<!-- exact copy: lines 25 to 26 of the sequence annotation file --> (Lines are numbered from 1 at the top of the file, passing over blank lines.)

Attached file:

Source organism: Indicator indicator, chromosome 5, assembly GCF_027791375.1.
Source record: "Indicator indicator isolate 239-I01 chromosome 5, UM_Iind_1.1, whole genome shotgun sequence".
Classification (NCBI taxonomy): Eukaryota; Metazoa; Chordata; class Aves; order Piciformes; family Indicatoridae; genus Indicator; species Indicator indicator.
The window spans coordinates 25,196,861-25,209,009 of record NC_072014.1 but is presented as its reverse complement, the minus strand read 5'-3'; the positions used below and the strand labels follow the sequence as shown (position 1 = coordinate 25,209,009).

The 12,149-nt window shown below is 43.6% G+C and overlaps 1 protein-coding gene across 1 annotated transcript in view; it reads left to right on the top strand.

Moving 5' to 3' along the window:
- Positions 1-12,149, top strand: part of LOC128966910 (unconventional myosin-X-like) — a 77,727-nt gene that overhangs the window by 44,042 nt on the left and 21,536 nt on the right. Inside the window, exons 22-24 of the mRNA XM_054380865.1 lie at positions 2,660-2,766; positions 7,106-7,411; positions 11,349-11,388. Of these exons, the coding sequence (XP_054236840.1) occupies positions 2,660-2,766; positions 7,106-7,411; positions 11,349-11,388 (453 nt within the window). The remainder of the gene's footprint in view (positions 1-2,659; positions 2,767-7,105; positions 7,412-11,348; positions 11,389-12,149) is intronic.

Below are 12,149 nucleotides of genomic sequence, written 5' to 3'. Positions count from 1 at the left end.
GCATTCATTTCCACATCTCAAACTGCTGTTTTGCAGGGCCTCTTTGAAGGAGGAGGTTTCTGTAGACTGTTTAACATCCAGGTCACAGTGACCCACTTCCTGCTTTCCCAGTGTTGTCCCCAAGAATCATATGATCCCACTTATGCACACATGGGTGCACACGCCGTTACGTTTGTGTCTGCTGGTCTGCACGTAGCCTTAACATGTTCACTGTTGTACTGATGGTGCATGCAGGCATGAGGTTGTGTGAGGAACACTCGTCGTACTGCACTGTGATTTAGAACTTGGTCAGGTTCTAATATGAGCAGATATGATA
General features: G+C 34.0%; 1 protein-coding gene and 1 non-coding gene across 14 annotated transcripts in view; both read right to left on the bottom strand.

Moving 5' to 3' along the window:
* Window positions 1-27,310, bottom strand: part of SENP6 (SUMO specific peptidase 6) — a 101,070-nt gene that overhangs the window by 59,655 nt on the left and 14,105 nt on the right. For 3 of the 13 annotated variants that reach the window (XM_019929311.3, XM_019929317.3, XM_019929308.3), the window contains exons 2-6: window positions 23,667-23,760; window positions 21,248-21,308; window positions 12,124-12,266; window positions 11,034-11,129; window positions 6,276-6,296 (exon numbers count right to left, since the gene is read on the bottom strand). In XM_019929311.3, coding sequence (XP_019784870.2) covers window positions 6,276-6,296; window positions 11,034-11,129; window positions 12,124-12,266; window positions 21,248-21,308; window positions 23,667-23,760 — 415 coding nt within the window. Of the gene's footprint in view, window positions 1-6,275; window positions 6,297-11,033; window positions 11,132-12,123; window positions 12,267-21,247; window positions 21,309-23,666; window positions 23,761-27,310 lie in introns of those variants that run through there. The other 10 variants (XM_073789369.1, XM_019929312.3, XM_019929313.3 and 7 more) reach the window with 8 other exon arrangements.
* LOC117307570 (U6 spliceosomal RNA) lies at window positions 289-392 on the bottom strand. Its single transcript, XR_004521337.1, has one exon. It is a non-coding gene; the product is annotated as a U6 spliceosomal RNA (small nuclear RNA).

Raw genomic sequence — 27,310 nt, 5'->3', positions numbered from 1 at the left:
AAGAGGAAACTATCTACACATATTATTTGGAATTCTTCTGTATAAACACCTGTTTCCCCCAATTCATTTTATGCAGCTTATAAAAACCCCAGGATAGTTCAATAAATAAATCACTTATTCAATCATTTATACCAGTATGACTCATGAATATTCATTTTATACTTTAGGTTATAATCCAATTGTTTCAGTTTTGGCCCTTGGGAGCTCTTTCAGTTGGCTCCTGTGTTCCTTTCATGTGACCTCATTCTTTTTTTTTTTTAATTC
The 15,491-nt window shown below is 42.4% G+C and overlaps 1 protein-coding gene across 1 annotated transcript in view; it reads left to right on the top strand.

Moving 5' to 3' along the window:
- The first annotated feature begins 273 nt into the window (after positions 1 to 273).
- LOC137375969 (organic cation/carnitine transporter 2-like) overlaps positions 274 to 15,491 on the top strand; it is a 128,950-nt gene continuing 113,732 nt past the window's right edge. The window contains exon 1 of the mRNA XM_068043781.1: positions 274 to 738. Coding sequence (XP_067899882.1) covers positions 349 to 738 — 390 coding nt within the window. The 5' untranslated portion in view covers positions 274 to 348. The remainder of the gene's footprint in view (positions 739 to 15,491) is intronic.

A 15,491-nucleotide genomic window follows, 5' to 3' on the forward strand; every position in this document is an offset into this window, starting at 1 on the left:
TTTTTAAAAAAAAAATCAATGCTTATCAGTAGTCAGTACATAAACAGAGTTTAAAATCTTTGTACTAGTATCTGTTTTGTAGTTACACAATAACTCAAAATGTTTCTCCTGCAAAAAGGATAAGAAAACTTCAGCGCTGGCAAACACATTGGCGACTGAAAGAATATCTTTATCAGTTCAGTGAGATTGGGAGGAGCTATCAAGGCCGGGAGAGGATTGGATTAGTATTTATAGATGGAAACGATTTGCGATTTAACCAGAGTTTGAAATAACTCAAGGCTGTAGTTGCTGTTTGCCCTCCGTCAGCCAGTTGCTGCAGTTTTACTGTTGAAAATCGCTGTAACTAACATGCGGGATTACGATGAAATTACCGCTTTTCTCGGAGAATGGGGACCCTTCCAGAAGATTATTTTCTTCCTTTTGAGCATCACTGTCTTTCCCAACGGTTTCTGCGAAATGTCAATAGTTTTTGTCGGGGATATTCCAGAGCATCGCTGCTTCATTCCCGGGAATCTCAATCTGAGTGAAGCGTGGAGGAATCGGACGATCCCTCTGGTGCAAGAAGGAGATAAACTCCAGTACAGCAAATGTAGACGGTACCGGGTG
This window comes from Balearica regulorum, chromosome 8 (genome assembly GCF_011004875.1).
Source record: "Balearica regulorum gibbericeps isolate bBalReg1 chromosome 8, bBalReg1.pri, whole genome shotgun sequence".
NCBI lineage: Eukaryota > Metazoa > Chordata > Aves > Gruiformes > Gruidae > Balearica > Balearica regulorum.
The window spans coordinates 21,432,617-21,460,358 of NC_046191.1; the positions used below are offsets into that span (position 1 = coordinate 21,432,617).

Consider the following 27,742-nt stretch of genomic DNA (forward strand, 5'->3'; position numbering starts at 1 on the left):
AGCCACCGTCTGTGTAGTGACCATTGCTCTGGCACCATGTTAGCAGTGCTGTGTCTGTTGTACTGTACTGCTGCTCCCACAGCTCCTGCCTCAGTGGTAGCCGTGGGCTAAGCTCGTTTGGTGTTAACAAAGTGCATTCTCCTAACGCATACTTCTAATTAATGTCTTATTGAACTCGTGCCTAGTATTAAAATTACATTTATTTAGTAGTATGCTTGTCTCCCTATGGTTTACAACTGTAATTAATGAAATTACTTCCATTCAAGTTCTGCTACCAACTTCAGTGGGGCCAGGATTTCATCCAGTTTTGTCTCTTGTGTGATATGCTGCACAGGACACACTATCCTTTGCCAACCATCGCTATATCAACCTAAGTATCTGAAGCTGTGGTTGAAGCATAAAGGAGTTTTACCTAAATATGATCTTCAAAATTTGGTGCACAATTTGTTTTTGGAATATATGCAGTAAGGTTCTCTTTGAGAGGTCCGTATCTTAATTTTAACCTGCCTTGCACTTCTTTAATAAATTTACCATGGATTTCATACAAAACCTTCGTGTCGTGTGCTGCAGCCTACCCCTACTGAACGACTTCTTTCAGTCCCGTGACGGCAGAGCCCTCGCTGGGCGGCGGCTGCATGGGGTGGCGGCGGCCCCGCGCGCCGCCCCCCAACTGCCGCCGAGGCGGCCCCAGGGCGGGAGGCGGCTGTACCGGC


The window spans coordinates 21,432,617-21,460,358 of NC_046191.1; the positions used below are offsets into that span (position 1 = coordinate 21,432,617).

Consider the following 27,742-nt stretch of genomic DNA (forward strand, 5'->3'; position numbering starts at 1 on the left):